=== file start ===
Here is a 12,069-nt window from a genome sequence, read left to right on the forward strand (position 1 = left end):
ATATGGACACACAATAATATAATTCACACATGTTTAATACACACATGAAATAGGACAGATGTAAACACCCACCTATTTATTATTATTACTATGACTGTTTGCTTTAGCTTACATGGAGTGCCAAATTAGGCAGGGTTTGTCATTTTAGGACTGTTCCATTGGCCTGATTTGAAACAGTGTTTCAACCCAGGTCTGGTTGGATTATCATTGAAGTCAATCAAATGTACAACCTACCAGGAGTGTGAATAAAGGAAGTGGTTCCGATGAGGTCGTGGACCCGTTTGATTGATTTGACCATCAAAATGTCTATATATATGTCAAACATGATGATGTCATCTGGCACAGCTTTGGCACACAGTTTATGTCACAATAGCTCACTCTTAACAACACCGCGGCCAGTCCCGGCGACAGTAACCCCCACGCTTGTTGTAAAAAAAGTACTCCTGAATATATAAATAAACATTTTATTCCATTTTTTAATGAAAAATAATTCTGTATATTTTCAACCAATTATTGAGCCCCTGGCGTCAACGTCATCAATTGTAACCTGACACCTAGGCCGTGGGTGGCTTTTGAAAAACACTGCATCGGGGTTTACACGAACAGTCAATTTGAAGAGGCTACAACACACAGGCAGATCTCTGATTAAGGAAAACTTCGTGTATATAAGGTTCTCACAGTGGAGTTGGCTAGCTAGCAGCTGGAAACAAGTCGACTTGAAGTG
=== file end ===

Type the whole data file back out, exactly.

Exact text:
Here is a 12,069-nt window from a genome sequence, read left to right on the forward strand (position 1 = left end):
ATATGGACACACAATAATATAATTCACACATGTTTAATACACACATGAAATAGGACAGATGTAAACACCCACCTATTTATTATTATTACTATGACTGTTTGCTTTAGCTTACATGGAGTGCCAAATTAGGCAGGGTTTGTCATTTTAGGACTGTTCCATTGGCCTGATTTGAAACAGTGTTTCAACCCAGGTCTGGTTGGATTATCATTGAAGTCAATCAAATGTACAACCTACCAGGAGTGTGAATAAAGGAAGTGGTTCCGATGAGGTCGTGGACCCGTTTGATTGATTTGACCATCAAAATGTCTATATATATGTCAAACATGATGATGTCATCTGGCACAGCTTTGGCACACAGTTTATGTCACAATAGCTCACTCTTAACAACACCGCGGCCAGTCCCGGCGACAGTAACCCCCACGCTTGTTGTAAAAAAAGTACTCCTGAATATATAAATAAACATTTTATTCCATTTTTTAATGAAAAATAATTCTGTATATTTTCAACCAATTATTGAGCCCCTGGCGTCAACGTCATCAATTGTAACCTGACACCTAGGCCGTGGGTGGCTTTTGAAAAACACTGCATCGGGGTTTACACGAACAGTCAATTTGAAGAGGCTACAACACACAGGCAGATCTCTGATTAAGGAAAACTTCGTGTATATAAGGTTCTCACAGTGGAGTTGGCTAGCTAGCAGCTGGAAACAAGTCGACTTGAAGTG